History Of South Dakota
History of
South Dakota

Herbert S. Schell

History Of South Dakota, by Herbert S. Schell & John E. Miller. 443 pages. Publisher: South Dakota State Historical Society Press; 4 Revised edition (August 23, 2004) The classic history of the state.

History of South Dakota is widely recognized as the definitive history of the state. Beginning with the earliest American Indian settlers, Herbert S. Schell traces the history of this region midway between the Midwest and the West. This classic account provides a picture of South Dakota's political, economic, social, and environmental history, identifying the local, regional, national, and global forces that shaped the fortieth state through World War II. John E. Miller picks up the story at the beginning of the Cold War and chronicles the rest of the twentieth century.

From the interaction of its native inhabitants with its newer visitors and residents, including fur traders, gold miners, homesteaders, and cattlemen, to the development of its political systems, the state's rich heritage is captured here. By placing the opportunities and challenges of the last century--rural electrification, interstate highways, agricultural consolidation, ongoing dialogues among American Indians and non-Indians--in context, Miller contends that the state's citizens will be better able to forge its future in the new millennium.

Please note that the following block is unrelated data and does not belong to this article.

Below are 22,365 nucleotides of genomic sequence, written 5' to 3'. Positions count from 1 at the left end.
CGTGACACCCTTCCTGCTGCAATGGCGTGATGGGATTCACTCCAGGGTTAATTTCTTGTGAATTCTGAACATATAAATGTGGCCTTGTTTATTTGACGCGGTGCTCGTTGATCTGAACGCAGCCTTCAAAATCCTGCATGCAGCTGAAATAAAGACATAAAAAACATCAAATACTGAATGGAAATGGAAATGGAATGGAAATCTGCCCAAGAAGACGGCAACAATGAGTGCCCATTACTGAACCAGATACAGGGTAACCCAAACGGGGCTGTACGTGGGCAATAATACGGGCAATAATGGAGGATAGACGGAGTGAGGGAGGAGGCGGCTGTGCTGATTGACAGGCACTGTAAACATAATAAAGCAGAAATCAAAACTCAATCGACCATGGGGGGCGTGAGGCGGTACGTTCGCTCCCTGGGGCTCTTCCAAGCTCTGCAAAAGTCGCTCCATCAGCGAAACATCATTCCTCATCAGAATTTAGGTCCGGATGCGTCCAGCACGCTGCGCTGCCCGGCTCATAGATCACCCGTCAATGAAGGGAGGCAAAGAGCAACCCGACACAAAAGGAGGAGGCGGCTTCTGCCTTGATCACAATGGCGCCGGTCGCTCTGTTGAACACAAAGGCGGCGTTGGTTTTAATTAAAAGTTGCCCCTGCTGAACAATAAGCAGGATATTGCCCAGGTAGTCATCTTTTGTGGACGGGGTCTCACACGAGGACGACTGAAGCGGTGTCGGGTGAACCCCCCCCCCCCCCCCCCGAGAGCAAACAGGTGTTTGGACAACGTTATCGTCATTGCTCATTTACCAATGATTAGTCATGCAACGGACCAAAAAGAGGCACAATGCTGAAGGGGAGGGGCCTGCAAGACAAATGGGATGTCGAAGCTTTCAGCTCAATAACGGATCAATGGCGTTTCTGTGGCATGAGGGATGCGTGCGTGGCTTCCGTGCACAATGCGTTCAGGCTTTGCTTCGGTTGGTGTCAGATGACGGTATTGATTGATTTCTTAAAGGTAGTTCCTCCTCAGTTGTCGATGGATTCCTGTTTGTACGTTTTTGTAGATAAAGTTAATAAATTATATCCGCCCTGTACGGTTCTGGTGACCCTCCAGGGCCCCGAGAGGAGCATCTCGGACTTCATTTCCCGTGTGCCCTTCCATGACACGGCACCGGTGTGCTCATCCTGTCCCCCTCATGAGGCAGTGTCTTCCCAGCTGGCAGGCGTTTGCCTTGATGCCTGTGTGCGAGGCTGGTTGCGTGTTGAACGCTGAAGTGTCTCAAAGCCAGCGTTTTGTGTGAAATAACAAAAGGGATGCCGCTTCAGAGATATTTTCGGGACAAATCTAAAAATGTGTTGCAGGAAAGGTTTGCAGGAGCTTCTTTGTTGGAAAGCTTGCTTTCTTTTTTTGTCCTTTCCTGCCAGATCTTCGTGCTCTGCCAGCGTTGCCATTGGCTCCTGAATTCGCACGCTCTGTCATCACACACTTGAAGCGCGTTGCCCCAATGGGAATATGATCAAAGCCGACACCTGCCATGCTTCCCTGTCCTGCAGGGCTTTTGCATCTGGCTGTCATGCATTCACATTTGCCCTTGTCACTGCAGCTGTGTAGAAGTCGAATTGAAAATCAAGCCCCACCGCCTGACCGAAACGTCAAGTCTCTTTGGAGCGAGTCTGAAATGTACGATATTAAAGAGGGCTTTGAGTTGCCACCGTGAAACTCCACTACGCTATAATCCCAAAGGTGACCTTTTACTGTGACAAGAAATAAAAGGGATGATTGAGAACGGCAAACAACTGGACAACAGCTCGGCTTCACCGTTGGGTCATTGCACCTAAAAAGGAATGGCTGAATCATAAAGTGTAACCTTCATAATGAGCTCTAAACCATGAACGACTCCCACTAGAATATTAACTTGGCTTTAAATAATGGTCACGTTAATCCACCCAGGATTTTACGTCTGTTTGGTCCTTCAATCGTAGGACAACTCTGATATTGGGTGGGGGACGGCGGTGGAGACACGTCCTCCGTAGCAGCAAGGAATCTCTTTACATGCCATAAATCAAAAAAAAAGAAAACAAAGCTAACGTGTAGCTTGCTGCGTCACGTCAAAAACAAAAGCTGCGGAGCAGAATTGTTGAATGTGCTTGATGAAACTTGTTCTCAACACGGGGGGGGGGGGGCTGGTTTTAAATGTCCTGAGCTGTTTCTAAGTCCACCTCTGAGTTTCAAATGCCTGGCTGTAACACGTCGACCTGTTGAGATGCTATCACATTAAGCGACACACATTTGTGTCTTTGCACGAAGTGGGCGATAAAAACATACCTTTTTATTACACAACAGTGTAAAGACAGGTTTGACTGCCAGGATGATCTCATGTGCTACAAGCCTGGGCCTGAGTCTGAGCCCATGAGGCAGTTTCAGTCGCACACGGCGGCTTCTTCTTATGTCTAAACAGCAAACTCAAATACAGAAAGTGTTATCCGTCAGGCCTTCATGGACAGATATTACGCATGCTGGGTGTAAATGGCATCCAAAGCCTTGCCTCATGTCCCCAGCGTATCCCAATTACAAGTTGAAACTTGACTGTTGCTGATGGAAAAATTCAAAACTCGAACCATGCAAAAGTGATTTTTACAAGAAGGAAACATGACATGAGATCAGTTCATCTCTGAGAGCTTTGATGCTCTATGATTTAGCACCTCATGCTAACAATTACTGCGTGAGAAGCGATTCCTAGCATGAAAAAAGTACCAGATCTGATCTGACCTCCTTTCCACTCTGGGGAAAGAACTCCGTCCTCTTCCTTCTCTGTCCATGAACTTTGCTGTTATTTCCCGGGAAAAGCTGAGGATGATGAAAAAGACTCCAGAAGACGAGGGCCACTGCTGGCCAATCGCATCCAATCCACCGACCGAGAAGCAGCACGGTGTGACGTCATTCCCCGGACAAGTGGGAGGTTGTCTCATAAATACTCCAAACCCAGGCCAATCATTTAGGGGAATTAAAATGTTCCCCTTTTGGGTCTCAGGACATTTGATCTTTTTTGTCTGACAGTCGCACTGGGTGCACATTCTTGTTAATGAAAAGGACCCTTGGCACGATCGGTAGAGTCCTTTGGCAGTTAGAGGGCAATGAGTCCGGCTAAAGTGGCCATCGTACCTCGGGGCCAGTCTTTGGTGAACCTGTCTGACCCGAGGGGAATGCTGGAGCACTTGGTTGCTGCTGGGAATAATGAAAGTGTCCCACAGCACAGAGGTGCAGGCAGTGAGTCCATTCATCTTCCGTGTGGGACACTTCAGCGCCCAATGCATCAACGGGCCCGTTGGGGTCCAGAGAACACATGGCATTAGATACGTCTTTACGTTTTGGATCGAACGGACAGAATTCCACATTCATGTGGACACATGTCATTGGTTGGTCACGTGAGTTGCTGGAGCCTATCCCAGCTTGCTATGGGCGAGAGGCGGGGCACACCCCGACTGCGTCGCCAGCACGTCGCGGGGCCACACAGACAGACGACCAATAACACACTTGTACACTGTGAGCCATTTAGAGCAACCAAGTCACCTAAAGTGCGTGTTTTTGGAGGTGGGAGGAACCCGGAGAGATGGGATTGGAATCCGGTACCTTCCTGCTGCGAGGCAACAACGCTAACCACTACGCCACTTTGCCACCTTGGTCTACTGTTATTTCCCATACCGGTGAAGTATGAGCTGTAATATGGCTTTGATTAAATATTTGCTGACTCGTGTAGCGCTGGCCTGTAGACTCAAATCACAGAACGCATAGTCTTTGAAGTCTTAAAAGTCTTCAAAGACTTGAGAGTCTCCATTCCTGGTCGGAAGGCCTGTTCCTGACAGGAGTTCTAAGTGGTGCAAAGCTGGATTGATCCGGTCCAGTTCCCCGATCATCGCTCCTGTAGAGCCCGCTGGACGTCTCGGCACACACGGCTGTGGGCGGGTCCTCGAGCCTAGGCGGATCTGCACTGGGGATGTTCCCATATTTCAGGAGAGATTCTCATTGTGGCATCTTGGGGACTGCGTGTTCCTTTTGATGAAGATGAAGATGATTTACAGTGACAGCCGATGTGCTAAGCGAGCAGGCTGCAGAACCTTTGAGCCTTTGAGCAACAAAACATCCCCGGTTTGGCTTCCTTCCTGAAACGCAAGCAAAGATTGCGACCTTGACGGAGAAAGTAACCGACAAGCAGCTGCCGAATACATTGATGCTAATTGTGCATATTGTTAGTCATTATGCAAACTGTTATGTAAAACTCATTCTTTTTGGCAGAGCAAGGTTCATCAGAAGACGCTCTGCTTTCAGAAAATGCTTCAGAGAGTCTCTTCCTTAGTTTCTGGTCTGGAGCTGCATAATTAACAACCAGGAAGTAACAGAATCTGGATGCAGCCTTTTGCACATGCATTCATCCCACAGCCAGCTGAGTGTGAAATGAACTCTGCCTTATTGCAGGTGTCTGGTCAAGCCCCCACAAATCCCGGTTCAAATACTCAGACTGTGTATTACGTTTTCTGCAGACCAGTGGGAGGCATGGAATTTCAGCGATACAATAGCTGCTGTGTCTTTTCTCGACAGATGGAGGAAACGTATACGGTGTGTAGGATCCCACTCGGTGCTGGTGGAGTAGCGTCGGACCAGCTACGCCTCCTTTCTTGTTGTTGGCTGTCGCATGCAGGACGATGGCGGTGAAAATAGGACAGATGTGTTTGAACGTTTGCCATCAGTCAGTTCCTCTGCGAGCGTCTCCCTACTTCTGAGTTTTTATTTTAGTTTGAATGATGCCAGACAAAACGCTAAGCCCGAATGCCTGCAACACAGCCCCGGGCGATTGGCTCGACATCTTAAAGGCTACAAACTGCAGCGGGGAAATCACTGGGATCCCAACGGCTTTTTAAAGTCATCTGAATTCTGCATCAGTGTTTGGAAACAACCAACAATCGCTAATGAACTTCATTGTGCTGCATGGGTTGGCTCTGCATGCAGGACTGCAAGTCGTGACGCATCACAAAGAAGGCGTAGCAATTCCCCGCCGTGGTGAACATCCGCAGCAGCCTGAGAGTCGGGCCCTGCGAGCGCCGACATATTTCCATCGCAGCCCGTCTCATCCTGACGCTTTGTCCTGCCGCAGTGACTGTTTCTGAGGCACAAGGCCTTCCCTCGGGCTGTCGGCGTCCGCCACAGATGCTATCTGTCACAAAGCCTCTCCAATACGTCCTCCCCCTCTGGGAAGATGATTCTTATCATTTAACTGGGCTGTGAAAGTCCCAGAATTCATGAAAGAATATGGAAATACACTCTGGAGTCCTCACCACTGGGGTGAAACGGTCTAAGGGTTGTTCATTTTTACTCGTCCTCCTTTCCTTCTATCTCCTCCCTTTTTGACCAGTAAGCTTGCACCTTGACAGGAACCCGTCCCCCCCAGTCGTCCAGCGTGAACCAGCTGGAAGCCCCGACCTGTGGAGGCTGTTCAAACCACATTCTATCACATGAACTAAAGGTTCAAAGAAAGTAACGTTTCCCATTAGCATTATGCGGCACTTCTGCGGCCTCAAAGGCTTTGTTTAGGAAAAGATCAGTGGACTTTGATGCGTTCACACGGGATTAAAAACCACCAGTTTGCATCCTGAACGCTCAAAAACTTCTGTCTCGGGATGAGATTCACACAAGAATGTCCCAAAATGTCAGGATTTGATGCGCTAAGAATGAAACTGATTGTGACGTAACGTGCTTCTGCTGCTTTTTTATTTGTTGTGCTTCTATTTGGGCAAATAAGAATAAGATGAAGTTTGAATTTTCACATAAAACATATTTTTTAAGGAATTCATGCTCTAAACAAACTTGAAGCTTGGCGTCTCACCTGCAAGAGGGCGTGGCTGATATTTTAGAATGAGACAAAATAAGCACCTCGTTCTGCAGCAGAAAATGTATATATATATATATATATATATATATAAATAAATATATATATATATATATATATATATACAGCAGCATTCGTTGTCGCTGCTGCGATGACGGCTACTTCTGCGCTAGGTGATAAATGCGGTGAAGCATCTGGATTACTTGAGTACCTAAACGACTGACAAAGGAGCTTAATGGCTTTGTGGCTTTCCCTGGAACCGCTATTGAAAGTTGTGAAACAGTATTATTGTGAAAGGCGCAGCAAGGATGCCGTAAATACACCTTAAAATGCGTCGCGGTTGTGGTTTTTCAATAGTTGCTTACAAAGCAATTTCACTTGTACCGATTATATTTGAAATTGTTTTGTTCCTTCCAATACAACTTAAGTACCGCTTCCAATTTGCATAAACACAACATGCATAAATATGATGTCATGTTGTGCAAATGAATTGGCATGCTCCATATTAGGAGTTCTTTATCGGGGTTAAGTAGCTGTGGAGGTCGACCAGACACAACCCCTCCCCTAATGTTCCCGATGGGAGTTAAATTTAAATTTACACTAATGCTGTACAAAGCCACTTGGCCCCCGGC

A New South Dakota History
A New South
Dakota History

A New South Dakota History, Edited by Dr. Harry F. Thompson. 650 pages. Publisher: Center for Western Studies: Augustana College (April 30, 2005) This is a new story of South Dakota's past--a fresh telling of South Dakota's always interesting, often colorful, and yet sometimes painful history. The first full-scale interpretation of the state's history in more than forty years. A New South Dakota History emphasizes the geographic and cultural diversity of the nation's fortieth state. Acknowledging rather than igonoring the problems of the past, this history offers new and varied perspectives on the state and, in so doing, provides a foundation for a better understanding of the issues facing South Dakota now and in the near future. This history also celebrates the achievements of the state in such areas as agriculture, urbanization, communications, tourism, and the arts. Featuring essays by nationally recognized authors as well as full-length chapters by noted scholars, this 650-page history is intended for general readers, college students, and teachers of South Dakota history.

Roadside History of South Dakota
Roadside History
of South Dakota

Linda Hasselstrom

Roadside History of South Dakota, by Linda Hasselstrom. 480 pages. Publisher: Mountain Pr; 1st edition (May 1, 1994) This roadside history helps readers appreciate the roles that fur traders, homesteaders, politicians, ranchers, farmers, and even prairie artists have played in South Dakota's history.

Reading Roadside History of South Dakota is like having a friend guide you through the state's rich past and wide-open spaces, from its homespun beginnings to its endurance as one of the nation's most rural states.